Given that the AHU manages a large amount of air and the air flows are usually fast, air circulated within the premise may not be fully cleaned before it is distributed through air ducts. Additional protection systems within the business are recommended, with the air exchanges occurring among the occupants within the premises.
Do ceiling filters or air purifiers provide suitable protection?
Air purifiers could effectively capture the particles within the premise. However, the ability to disinfect the air circulated is in question. Studies show that Coronavirus and most other viruses are well below the particle size that the usual filter can trap.
Even if the filter manages to trap the virus, it may stay alive on the filter surface for several hours or even days. Nonetheless, the virus will most likely die on the filter, unless the filter is being removed when the virus is still alive, which may well release the virus back into the air or onto one’s skin.
What toxic chemicals continue to be used in Singapore’s fight against Covid-19? What sustainable alternatives exist in the marketplace?
Ozone generators, UV lamps with high mercury content are among those that continue to be used as disinfection solutions combating against Covid-19.
The introduction of UV-C LEDs has a profound impact on the water, air and surface disinfection markets as we continue to seek more reliable, efficient, and environmentally friendly light sources for disinfection applications. UV-C LEDs have enabled the creation of new disinfection applications due to a number of different characteristics:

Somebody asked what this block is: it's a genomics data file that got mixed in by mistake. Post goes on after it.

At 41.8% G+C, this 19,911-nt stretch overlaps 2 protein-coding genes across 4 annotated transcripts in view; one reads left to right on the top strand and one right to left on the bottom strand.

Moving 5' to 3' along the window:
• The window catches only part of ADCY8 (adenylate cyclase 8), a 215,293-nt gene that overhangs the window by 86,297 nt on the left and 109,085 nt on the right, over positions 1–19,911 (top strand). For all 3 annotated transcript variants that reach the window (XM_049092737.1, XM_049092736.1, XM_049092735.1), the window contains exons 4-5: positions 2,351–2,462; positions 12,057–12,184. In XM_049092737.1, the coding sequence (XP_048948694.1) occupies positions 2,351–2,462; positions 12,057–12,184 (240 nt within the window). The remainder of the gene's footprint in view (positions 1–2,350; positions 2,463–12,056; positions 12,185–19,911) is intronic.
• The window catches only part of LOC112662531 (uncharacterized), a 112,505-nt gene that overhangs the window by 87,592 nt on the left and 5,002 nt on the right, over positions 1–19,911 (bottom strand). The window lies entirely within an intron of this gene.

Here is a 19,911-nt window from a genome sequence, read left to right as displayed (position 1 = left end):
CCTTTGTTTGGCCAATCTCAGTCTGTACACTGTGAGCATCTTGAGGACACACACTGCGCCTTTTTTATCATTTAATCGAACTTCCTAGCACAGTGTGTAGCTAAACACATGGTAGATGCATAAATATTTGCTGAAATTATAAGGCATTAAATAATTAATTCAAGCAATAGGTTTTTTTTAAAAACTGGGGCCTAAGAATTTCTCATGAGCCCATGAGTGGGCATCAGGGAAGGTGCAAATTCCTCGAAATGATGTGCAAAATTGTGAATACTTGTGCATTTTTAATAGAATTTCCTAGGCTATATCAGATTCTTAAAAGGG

- Mercury-free – Conventional UV lamps contain up to several hundred milligrams of mercury in a liquid or amalgam form. However, UV-C LEDs are mercury-free to prevent spillage in the case of any breakage or disposal.
- Compact footprint – High-power-density UV-C LEDs and advanced controls allow for a much smaller footprint compared to traditional UV sources and their electronic drivers.
- Instant-on/off – Unlike gas discharge lamps, UV-C LEDs can be switched on and off without any warm-up times. This enhances power savings and leads to prolonged lamp replacement intervals in batch process applications.
How are Air and Surface LED UV-C Disinfection Solutions able to destroy up to 99.9999 percent of airborne and surface pathogens and leave a smaller carbon footprint as compared to other solutions?
LED UV-C disinfection solutions are able to generate UV-C radiation to deactivate bacteria, viruses, and other microbes by attacking their DNA, penetrating the cells of microorganisms and disrupting the structure of the DNA molecules. This will lead to a loss of their reproductive capabilities and they will eventually decrease in numbers.
Customers who understand and plan for applying UV-C Disinfection in the right dosage to thoroughly deactivate the microbes can achieve a high degree (99.9999%) of disinfection, which is referred to as a log reduction.
LED disinfection solutions are longer lasting and use less energy, with the average LED lasting more than 20,000 hours while only consuming as low as 8 watts. By switching to LED UV-C, fewer conventional UV bulbs will end up in landfills, which leads to less waste produced.